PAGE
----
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Rusty Schlenk Is Ready To Hit The National Stage

EAST LEROY, Mich.
The 91 car finally broke free of the traffic that was hindering its progress. For several laps the black-and-pink machine had been bogged down fighting a furious battle with a number of others, some lapped and some racing for position.

With a clear track ahead, the driver moved his car to the fast outside groove and was flying.

He caught and passed the fourth-place car, then made a daring crossover move down the backstretch to take third. A handful of laps later he outdueled the second-place man in lapped traffic.

With the leader in sight, the checkered flag came down and Jackson, Mich., driver Rusty Schlenk settled for runner-up honors.
His drive to that point had been nothing short of remarkable.
Schlenk might be the best dirt late-model driver you’ve never heard of. By late April, the 23-year-old had already won five races in five different states.

In the races he didn’t win, he rarely finished outside the top five.
Throughout a late-model driving career that already spans 10 years, Schlenk has made plenty of noise on the local and regional level. But he’s yet to shine as brightly on a national stage.

He’s figuring on changing that by the end of this season.

Schlenk’s 2010 goal is to capture the United Midwestern Promoters national championship. He led the early-season points by a comfortable margin.

The top of the UMP standings is a place he’s been before. He’s often led early, but has never been able to win the title for an array of reasons.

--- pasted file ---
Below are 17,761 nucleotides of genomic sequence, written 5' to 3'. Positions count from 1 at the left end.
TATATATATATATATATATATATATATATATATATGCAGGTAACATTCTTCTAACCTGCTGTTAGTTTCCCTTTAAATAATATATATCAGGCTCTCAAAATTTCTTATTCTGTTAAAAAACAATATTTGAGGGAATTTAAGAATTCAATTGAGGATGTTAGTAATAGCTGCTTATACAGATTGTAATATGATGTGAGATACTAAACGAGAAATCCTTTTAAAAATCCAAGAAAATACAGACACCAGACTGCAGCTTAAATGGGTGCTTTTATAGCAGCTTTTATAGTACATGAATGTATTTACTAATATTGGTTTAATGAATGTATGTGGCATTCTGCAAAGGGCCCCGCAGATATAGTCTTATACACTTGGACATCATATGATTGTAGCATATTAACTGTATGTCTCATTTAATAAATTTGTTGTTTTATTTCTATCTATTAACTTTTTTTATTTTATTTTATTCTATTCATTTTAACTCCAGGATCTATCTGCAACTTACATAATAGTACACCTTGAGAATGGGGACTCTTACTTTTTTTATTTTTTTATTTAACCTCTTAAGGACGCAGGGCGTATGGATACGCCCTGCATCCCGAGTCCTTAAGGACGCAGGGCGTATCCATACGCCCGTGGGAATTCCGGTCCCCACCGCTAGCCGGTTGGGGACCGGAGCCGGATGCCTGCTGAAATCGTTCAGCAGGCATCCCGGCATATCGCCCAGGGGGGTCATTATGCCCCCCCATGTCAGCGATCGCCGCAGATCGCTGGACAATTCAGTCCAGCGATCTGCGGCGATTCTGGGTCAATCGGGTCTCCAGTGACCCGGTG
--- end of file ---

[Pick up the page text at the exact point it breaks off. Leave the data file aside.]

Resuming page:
For years, I’ve maintained that Schlenk is one of the best pure drivers out there. He has simply done some amazing things with a race car. There are several who have been around this sport much longer than me saying the same thing.

The new and improved 2010 version of Rusty Schlenk appears to be more focused, determined, confident and straight thinking than ever.

And his driving skills have only gotten better.

It might be the needed complete package.

Schlenk is a two-time Sunoco American Late Model Series champion, in 2006 and 2008, and also has captured the tough Oakshade (Ohio) Raceway late-model title twice, in 2005 and 2006.

His late-model win total is approaching 100.

In his efforts to gain UMP points, Schlenk runs his racing program a little differently than some. If tracks in his area are facing weather issues, he’ll load up and haul across three states to race if he has to.

He recently drove north to compete on the non-familiar grounds of Thunderbird (Mich.) Raceway because it was the only place in his entire region that hadn’t been rained out.

After an aggressive and tricky last-lap slide job, he left with the trophy and first-place money.

The UMP national championship is a season-long grind that, at least for the past few seasons, has been won by drivers who run the series’ entire Summernationals schedule.

UMP’s four most recent champions, Illinois standouts Jason Feger, Dennis Erb, Jr., Randy Korte and Rodney Melvin, have been regular competitors on the Summernationals, a month-long tour of the Midwest replete with dust and glory and mud and heartbreak.

As of this writing, Schlenk plans to participate on the full tour for the first time.

It might be what he has to do to complete his national championship dreams.

Schlenk first raced a dirt late-model at age 13. The 2006 season was by far his most aggressive and successful year in racing.

That season, he competed in approximately 60 late-model events, winning 14 times and scoring more than 40 top-five finishes. He finished in the top 10 an astonishing 85 percent of the time.
At his current rate, he’ll top that this year.

It was another night at another race track. The 91 car finally broke free of the traffic that was hindering its progress. It was almost just like before.

With the laps winding down, Schlenk threw his car around the outside and caught the leader. He quickly dived under his opponent, moved back to the top and motored away.

He made the whole thing look very easy.

Posted by on May 18 2010 Filed under Columns. You can follow any responses to this entry through the RSS 2.0. You can leave a response or trackback to this entry

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